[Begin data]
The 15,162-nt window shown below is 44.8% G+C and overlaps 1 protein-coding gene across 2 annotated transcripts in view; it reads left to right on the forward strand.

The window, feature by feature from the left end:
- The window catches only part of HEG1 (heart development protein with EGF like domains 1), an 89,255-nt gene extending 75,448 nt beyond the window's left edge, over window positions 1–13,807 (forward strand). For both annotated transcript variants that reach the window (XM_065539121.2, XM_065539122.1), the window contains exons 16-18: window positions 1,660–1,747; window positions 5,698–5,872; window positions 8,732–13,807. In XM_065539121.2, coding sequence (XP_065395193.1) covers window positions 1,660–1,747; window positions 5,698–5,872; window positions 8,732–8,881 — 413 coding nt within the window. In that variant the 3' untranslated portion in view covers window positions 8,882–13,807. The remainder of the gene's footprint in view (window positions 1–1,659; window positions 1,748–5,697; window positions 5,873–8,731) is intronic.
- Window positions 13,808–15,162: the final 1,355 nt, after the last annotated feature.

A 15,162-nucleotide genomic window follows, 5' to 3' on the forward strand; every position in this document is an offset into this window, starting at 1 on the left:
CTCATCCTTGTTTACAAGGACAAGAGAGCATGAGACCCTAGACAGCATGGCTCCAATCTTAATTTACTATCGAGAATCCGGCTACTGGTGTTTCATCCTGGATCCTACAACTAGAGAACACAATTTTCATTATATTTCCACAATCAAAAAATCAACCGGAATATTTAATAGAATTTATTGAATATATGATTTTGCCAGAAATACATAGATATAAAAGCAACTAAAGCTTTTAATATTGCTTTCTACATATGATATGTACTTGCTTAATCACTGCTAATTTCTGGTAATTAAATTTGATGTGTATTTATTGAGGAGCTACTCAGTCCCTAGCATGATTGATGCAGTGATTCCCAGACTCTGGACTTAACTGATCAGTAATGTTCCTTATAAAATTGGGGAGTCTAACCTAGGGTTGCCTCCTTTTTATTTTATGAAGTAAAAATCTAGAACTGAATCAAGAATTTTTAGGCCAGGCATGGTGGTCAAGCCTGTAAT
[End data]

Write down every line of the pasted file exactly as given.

The 15,162-nt window shown below is 44.8% G+C and overlaps 1 protein-coding gene across 2 annotated transcripts in view; it reads left to right on the forward strand.

The window, feature by feature from the left end:
- The window catches only part of HEG1 (heart development protein with EGF like domains 1), an 89,255-nt gene extending 75,448 nt beyond the window's left edge, over window positions 1–13,807 (forward strand). For both annotated transcript variants that reach the window (XM_065539121.2, XM_065539122.1), the window contains exons 16-18: window positions 1,660–1,747; window positions 5,698–5,872; window positions 8,732–13,807. In XM_065539121.2, coding sequence (XP_065395193.1) covers window positions 1,660–1,747; window positions 5,698–5,872; window positions 8,732–8,881 — 413 coding nt within the window. In that variant the 3' untranslated portion in view covers window positions 8,882–13,807. The remainder of the gene's footprint in view (window positions 1–1,659; window positions 1,748–5,697; window positions 5,873–8,731) is intronic.
- Window positions 13,808–15,162: the final 1,355 nt, after the last annotated feature.

A 15,162-nucleotide genomic window follows, 5' to 3' on the forward strand; every position in this document is an offset into this window, starting at 1 on the left:
CTCATCCTTGTTTACAAGGACAAGAGAGCATGAGACCCTAGACAGCATGGCTCCAATCTTAATTTACTATCGAGAATCCGGCTACTGGTGTTTCATCCTGGATCCTACAACTAGAGAACACAATTTTCATTATATTTCCACAATCAAAAAATCAACCGGAATATTTAATAGAATTTATTGAATATATGATTTTGCCAGAAATACATAGATATAAAAGCAACTAAAGCTTTTAATATTGCTTTCTACATATGATATGTACTTGCTTAATCACTGCTAATTTCTGGTAATTAAATTTGATGTGTATTTATTGAGGAGCTACTCAGTCCCTAGCATGATTGATGCAGTGATTCCCAGACTCTGGACTTAACTGATCAGTAATGTTCCTTATAAAATTGGGGAGTCTAACCTAGGGTTGCCTCCTTTTTATTTTATGAAGTAAAAATCTAGAACTGAATCAAGAATTTTTAGGCCAGGCATGGTGGTCAAGCCTGTAAT